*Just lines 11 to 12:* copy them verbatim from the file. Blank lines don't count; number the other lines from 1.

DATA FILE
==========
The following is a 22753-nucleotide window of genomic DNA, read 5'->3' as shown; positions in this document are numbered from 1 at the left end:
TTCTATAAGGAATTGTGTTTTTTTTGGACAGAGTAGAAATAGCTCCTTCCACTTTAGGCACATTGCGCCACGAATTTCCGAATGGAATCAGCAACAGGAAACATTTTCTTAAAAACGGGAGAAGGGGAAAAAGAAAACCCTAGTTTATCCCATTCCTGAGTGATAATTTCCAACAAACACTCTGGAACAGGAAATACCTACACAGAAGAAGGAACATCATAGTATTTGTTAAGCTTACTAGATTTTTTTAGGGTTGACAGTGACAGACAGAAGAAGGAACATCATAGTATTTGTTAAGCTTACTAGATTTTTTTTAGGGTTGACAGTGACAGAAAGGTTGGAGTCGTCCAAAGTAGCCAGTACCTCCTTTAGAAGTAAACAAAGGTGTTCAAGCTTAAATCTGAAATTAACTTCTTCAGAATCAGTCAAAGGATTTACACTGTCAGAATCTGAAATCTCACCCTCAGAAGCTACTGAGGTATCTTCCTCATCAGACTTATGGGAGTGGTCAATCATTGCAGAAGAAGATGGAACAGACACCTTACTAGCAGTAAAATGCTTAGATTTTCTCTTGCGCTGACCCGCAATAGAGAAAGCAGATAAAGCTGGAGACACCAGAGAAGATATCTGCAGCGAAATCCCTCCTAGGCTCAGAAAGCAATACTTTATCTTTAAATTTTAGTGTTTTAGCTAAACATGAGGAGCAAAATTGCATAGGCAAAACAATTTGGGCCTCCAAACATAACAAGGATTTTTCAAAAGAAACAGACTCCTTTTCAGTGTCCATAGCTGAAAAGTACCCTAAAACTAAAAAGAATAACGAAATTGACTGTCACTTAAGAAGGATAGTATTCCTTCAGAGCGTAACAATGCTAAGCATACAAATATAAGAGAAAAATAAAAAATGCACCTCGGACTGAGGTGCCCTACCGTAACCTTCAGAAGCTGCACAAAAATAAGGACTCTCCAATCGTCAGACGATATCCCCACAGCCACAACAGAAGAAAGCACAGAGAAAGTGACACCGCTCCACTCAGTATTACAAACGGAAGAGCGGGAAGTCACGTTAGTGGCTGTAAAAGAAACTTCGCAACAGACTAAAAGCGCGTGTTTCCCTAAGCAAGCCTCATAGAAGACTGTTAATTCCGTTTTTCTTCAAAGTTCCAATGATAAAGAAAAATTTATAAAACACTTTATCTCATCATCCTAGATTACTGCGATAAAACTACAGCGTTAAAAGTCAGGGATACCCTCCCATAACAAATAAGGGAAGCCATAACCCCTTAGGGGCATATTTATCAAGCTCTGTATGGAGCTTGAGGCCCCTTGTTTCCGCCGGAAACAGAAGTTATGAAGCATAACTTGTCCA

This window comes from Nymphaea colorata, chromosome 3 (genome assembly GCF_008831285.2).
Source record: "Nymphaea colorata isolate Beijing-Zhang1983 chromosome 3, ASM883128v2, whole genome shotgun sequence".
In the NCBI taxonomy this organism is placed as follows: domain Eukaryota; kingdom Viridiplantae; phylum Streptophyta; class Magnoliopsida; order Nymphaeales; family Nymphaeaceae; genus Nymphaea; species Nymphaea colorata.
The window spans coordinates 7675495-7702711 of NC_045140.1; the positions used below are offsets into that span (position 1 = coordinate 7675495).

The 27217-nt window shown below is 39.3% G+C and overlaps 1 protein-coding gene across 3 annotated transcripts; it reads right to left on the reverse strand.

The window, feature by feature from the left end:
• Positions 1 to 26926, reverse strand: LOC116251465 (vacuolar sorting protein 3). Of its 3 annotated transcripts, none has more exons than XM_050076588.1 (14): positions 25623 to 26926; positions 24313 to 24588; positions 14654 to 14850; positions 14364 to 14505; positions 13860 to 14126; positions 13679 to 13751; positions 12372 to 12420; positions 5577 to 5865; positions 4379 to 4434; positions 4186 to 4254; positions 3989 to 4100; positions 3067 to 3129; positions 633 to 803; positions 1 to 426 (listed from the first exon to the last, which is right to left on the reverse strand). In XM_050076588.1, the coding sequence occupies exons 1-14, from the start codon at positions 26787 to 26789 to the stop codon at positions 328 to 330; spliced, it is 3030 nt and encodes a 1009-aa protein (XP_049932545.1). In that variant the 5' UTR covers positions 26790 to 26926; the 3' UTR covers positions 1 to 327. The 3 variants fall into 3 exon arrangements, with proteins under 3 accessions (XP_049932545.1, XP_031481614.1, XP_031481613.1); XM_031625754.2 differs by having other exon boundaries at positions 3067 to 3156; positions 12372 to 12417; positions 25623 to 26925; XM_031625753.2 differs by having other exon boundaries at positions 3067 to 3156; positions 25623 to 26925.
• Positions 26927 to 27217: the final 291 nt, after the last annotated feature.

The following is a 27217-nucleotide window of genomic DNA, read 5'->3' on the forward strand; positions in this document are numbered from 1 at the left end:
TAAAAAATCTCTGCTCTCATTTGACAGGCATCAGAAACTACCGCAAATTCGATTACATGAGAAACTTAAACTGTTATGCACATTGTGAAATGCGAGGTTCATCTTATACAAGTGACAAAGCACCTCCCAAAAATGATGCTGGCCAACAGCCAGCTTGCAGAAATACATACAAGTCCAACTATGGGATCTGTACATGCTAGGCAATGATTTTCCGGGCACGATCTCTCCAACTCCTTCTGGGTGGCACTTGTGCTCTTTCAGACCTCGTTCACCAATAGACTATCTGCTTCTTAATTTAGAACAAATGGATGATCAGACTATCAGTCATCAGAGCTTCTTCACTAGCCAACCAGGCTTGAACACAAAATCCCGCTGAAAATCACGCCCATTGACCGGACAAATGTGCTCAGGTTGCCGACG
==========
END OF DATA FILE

The following is a 27217-nucleotide window of genomic DNA, read 5'->3' on the forward strand; positions in this document are numbered from 1 at the left end:
TAAAAAATCTCTGCTCTCATTTGACAGGCATCAGAAACTACCGCAAATTCGATTACATGAGAAACTTAAACTGTTATGCACATTGTGAAATGCGAGGTTCATCTTATACAAGTGACAAAGCACCTCCCAAAAATGATGCTGGCCAACAGCCAGCTTGCAGAAATACATACAAGTCCAACTATGGGATCTGTACATGCTAGGCAATGATTTTCCGGGCACGATCTCTCCAACTCCTTCTGGGTGGCACTTGTGCTCTTTCAGACCTCGTTCACCAATAGACTATCTGCTTCTTAATTTAGAACAAATGGATGATCAGACTATCAGTCATCAGAGCTTCTTCACTAGCCAACCAGGCTTGAACACAAAATCCCGCTGAAAATCACGCCCATTGACCGGACAAATGTGCTCAGGTTGCCGACG